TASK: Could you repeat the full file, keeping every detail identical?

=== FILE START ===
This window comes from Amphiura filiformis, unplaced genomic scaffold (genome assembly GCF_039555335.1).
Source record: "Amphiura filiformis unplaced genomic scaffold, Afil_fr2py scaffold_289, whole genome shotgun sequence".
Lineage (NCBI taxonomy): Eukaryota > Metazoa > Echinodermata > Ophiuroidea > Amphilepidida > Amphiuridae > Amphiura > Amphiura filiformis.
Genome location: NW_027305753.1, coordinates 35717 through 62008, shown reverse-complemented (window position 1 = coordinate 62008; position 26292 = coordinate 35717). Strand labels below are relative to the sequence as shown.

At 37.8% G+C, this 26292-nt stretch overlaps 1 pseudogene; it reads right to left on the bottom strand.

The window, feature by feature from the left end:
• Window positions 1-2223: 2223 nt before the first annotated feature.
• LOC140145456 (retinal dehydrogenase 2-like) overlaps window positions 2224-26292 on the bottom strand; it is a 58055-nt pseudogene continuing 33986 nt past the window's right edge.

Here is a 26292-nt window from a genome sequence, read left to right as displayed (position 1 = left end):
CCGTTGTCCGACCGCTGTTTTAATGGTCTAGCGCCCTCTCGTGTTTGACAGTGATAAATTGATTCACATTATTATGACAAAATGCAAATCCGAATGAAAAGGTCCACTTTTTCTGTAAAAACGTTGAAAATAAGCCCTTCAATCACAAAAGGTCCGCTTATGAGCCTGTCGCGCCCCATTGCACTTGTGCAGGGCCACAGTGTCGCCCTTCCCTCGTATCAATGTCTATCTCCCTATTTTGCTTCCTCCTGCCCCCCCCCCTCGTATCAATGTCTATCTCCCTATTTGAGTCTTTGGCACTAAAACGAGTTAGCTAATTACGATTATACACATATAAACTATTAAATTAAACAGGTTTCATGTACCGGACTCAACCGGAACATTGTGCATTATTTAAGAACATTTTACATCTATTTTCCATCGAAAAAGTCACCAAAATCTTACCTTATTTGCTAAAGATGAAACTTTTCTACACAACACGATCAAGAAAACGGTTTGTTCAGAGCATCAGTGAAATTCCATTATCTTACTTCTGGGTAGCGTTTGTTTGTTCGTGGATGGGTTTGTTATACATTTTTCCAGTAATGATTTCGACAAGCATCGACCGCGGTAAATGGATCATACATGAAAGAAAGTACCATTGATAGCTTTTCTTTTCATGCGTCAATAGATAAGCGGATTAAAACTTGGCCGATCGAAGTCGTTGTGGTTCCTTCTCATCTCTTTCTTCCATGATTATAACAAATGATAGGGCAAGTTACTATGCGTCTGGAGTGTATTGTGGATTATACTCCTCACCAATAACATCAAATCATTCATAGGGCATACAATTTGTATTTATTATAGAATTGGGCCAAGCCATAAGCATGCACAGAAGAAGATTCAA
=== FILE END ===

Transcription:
This window comes from Amphiura filiformis, unplaced genomic scaffold (genome assembly GCF_039555335.1).
Source record: "Amphiura filiformis unplaced genomic scaffold, Afil_fr2py scaffold_289, whole genome shotgun sequence".
Lineage (NCBI taxonomy): Eukaryota > Metazoa > Echinodermata > Ophiuroidea > Amphilepidida > Amphiuridae > Amphiura > Amphiura filiformis.
Genome location: NW_027305753.1, coordinates 35717 through 62008, shown reverse-complemented (window position 1 = coordinate 62008; position 26292 = coordinate 35717). Strand labels below are relative to the sequence as shown.

At 37.8% G+C, this 26292-nt stretch overlaps 1 pseudogene; it reads right to left on the bottom strand.

The window, feature by feature from the left end:
• Window positions 1-2223: 2223 nt before the first annotated feature.
• LOC140145456 (retinal dehydrogenase 2-like) overlaps window positions 2224-26292 on the bottom strand; it is a 58055-nt pseudogene continuing 33986 nt past the window's right edge.

Here is a 26292-nt window from a genome sequence, read left to right as displayed (position 1 = left end):
CCGTTGTCCGACCGCTGTTTTAATGGTCTAGCGCCCTCTCGTGTTTGACAGTGATAAATTGATTCACATTATTATGACAAAATGCAAATCCGAATGAAAAGGTCCACTTTTTCTGTAAAAACGTTGAAAATAAGCCCTTCAATCACAAAAGGTCCGCTTATGAGCCTGTCGCGCCCCATTGCACTTGTGCAGGGCCACAGTGTCGCCCTTCCCTCGTATCAATGTCTATCTCCCTATTTTGCTTCCTCCTGCCCCCCCCCCTCGTATCAATGTCTATCTCCCTATTTGAGTCTTTGGCACTAAAACGAGTTAGCTAATTACGATTATACACATATAAACTATTAAATTAAACAGGTTTCATGTACCGGACTCAACCGGAACATTGTGCATTATTTAAGAACATTTTACATCTATTTTCCATCGAAAAAGTCACCAAAATCTTACCTTATTTGCTAAAGATGAAACTTTTCTACACAACACGATCAAGAAAACGGTTTGTTCAGAGCATCAGTGAAATTCCATTATCTTACTTCTGGGTAGCGTTTGTTTGTTCGTGGATGGGTTTGTTATACATTTTTCCAGTAATGATTTCGACAAGCATCGACCGCGGTAAATGGATCATACATGAAAGAAAGTACCATTGATAGCTTTTCTTTTCATGCGTCAATAGATAAGCGGATTAAAACTTGGCCGATCGAAGTCGTTGTGGTTCCTTCTCATCTCTTTCTTCCATGATTATAACAAATGATAGGGCAAGTTACTATGCGTCTGGAGTGTATTGTGGATTATACTCCTCACCAATAACATCAAATCATTCATAGGGCATACAATTTGTATTTATTATAGAATTGGGCCAAGCCATAAGCATGCACAGAAGAAGATTCAA